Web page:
In other cases, ineffective court-appointed attorneys lead to unfair treatment under the law. Poor people often do not receive quality legal representation. If a defendant cannot afford their own lawyer, the government provides one for them. According to a workload study, cases of crimes that result in at least a ten-year sentence require 70 hours of legal work before a decision should be made. However, many defendants with court-appointed lawyers do not receive this necessary attention. One lawyer in 2017 had 194 cases in one day, including 34 high-felony cases. He had to do the work of five full-time lawyers to serve each client. This lawyer is not an exception. Federal funding for legal assistance for capital cases was cut in 1996, and state-appointed defense lawyers are often “underqualified, underpaid, overworked” (ACLU Death Penalty Campaign). In the system we have today, those who can afford private legal defense are much more likely to have proper representation than those who cannot.

For every nine people who have been put on death row since 1973, one has been exonerated, for a total of 172 people. The Innocence Project, a group that works to exonerate wrongfully convicted people, has found evidence that proves many people innocent after they have already been executed. Inadequate legal defense is one of the factors that lead to wrongful convictions, along with incorrect eyewitness testimonies, evidence withheld by the police, reliance on jailhouse informants, and racially biased jury selection processes.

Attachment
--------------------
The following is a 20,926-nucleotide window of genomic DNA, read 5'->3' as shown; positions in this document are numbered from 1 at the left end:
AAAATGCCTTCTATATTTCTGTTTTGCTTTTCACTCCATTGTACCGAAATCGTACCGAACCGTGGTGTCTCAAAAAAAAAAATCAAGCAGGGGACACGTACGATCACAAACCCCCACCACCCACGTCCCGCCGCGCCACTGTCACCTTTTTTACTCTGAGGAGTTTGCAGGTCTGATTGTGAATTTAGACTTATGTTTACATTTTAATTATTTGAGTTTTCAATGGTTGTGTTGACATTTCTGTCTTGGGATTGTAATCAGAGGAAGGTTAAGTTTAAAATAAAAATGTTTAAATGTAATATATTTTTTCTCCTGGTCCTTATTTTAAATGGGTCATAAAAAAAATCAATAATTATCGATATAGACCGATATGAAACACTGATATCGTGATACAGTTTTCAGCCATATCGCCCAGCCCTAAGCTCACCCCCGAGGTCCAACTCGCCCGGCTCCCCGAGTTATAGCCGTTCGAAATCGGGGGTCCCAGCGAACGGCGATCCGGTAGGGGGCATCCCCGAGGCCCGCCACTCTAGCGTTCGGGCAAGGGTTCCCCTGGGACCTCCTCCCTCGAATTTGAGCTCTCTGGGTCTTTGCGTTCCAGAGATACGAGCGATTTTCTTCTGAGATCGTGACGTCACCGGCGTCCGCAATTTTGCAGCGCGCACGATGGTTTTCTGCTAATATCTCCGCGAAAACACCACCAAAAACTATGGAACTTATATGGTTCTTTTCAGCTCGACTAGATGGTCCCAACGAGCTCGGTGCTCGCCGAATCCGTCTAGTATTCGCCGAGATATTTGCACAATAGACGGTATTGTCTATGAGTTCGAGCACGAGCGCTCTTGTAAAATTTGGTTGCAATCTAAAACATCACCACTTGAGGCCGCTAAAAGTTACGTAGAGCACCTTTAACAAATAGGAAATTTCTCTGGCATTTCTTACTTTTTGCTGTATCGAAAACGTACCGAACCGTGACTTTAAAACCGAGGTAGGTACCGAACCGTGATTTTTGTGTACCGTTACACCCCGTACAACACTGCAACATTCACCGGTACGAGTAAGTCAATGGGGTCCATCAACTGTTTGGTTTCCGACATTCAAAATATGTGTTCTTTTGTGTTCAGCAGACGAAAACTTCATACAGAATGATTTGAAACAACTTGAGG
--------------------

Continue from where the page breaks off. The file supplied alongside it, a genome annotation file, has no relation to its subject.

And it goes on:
The overrepresentation of African Americans and Latinos in the use of capital punishment also appears in criminal convictions. One in three black men ages 18 to 35 are in jail, prison, on probation, or on parole. There are some crimes that are committed more by African Americans or Latinos, but, even taking these statistics into account, arrests, sentencing, and incarceration are not racially proportionate. Key decision makers, police officers, prosecutors, and judges are predominantly white, and sometimes exercise their discretion in ways that negatively impact people of color. When the Supreme Court struck down the use of the death penalty in Furman vs. Georgia, some of the Justices acknowledged that there is racial bias in the application of capital punishment. Again in 1987, the Supreme Court asserted that there is racial bias within our criminal justice system and stated that fixing racial bias in death penalty cases might require fixing racial bias in other criminal cases.

The question of when it is okay to kill another human being sparks deep feelings in many people. Conversations about life and death should also address inequities in life expectancy, birth rates, health, criminal justice, and general quality of life for different groups of people. In every aspect of life and death, it is difficult for humans to remain truly impartial and create fair and equal treatment for all. But whether or not it is possible is a question we must continue to strive to answer.